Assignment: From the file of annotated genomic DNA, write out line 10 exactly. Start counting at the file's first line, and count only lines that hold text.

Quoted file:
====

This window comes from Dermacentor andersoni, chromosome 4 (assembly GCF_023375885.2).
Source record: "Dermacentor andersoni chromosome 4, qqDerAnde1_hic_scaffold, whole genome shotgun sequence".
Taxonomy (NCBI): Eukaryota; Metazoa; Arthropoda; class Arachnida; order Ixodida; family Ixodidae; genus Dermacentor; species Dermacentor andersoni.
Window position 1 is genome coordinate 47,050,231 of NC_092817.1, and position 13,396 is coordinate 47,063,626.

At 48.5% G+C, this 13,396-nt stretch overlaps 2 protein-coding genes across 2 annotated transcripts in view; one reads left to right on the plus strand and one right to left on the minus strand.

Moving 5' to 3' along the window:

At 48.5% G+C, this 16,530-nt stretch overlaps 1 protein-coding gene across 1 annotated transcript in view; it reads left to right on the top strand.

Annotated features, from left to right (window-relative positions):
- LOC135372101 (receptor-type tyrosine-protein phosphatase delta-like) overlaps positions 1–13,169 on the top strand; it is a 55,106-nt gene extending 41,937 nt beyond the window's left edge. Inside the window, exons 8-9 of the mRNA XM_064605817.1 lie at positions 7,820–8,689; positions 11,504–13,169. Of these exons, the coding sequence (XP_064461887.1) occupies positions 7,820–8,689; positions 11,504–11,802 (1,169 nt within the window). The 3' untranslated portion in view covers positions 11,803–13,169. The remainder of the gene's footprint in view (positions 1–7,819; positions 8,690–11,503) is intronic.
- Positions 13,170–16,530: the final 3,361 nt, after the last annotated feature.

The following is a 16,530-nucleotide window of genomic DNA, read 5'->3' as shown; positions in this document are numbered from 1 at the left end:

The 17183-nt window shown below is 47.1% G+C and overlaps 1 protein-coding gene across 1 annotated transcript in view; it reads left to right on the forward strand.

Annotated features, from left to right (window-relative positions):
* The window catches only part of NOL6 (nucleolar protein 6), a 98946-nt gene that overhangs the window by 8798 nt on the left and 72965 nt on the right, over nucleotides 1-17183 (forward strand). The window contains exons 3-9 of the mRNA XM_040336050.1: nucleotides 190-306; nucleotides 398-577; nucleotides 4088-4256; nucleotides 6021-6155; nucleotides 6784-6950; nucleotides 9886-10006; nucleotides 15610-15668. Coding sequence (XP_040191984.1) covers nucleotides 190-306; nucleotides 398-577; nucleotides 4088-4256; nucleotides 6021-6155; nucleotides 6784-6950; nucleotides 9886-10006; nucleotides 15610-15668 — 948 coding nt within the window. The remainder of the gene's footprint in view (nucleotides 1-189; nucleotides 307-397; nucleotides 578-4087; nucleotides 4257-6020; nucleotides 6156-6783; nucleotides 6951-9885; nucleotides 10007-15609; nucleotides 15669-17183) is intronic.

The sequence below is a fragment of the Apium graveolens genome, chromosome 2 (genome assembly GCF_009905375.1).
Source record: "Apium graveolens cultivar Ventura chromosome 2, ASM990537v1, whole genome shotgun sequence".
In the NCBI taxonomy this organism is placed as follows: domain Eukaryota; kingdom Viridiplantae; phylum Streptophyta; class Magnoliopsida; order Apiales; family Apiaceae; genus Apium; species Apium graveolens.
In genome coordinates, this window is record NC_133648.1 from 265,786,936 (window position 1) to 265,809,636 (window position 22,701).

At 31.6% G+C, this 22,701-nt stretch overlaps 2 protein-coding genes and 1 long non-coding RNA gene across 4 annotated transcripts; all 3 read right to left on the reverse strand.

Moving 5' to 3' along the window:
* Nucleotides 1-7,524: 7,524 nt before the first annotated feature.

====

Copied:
- Positions 13,170–16,530: the final 3,361 nt, after the last annotated feature.